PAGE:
Media coverage has focused on how the transformation is a bold educational innovation. However, there is more to the story.
For most of the years I have taught, there has been a genuine feeling of collaboration and teamwork among administrators, teachers and support staff. That has quickly eroded this past year into a culture of fear. Teachers fear that by speaking up, by questioning, they may be putting their careers in jeopardy.
I do not believe this is the kind of culture our school administration wants, but it is what we have. And now they are going to compound this situation by taking away the most valuable resource a teacher has: time.
I have been, as have many teachers, to many workshops over the years where innovative and exciting ideas and programs have been put forth on how to better meet the needs of students. Teachers come away thinking: If only we could . . . well we could . . . if we had the time.
Without a doubt, the No. 1 limiting factor in the successful implementation of new ideas and programs is time – the time to read, to mull over, to discuss, to plan, the time to create, to implement, to evaluate and to make changes.

Alan Borsuk:

Oconomowoc Superintendent Pat Neudecker calls the plan “the right thing to do for our students, our schools and the teaching profession.” Even before the financial belt got much tighter across Wisconsin, she was an advocate of changing classroom life to take better advantage of technology and make education more customized for students. Neudecker is currently president of the American Association of School Administrators; she was a leading figure in developing a statement issued by a group of Milwaukee area educators in 2010 that called for these kinds of changes.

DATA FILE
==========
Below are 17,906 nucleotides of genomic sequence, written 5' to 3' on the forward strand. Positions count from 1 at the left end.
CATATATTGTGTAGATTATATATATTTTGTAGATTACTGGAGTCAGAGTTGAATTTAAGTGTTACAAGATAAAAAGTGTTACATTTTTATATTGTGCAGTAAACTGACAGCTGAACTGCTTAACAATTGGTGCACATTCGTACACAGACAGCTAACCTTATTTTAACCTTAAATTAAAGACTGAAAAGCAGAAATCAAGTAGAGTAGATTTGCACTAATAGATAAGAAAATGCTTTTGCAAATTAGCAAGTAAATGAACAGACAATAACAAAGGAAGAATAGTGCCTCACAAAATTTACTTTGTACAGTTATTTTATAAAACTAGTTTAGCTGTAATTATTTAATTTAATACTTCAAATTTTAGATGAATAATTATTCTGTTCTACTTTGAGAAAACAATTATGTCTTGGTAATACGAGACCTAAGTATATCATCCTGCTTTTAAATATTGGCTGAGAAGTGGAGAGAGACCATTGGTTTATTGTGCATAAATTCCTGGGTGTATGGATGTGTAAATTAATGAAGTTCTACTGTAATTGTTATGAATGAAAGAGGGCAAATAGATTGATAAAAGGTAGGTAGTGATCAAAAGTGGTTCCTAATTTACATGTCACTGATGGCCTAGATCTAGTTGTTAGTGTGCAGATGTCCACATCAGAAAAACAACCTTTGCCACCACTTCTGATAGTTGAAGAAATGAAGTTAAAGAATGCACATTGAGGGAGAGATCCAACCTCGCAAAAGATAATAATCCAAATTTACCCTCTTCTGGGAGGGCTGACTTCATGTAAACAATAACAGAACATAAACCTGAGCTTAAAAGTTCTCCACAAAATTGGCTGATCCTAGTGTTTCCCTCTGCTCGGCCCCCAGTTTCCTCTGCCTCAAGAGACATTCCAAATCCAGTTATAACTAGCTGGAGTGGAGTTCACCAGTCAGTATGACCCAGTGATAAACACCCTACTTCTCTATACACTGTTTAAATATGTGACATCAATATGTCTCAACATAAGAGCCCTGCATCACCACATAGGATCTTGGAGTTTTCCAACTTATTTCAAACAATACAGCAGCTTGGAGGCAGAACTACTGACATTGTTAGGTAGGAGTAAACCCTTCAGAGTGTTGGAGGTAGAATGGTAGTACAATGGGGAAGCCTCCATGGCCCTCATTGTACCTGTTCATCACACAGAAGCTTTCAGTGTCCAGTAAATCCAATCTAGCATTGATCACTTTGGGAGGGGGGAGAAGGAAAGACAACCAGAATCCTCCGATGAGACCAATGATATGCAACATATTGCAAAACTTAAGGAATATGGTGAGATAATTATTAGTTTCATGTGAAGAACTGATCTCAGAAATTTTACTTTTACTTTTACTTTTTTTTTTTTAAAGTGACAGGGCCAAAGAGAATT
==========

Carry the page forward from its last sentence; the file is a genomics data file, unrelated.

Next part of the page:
Now, talk turns into action. Act 10, the Republican-backed state law that pretty much wiped out the role of teachers unions in school life, and cuts in education spending create the landscape for Oconomowoc to make big changes.
Oconomowoc High uses a block schedule, which means its days are built around four periods of about 90 minutes each, rather than, say, seven of 50 minutes. Generally, teachers teach three blocks and get one to work on things such as preparation. (If you think three blocks is a fairly light schedule, that’s because you haven’t done it.)
There is a big need to reduce spending for next year. For many school districts, that is going to mean reducing staff, keeping a tight grip on salary and benefits (as allowed now by state law), reducing offerings and increasing some class sizes – the four pillars of school cost cutting.

Governance: Changing Expectations in Oconomowoc – Paying Fewer High School Teachers More

Erin Richards:

In a move sure to capture the attention of school districts across the state grappling with how to reallocate resources in a time of reduced funding, the Oconomowoc Area School District administration on Tuesday proposed a profound restructuring of its high school, cutting staff and demanding the remaining educators take on more teaching duties.
The kicker: Those remaining staffers would each get a $14,000 annual stipend.
The plan requires reducing Oconomowoc High School’s core teaching force by about 20% – from about 75 to about 60 people – across the departments of math, science, social studies, language arts, foreign language, physical education and art, Oconomowoc Superintendent Pat Neudecker said Tuesday before a school board meeting where the plan’s details were released.
Oconomowoc’s dramatic step reflects a district responding to reduced resources amid an urgent push to reshape teaching, with newfound leeway to adjust compensation, staffing and school structures without having to bargain with unions.
“We haven’t ever moved around the pieces in education like this,” Neudecker said, adding that even with the stipends next year, the district would save $500,000 annually under the new plan.
“Our expectations are changing for teachers, but we’re also going to deploy resources to help them change,” Neudecker said.

Structural change rather than just ongoing, overall spending increases.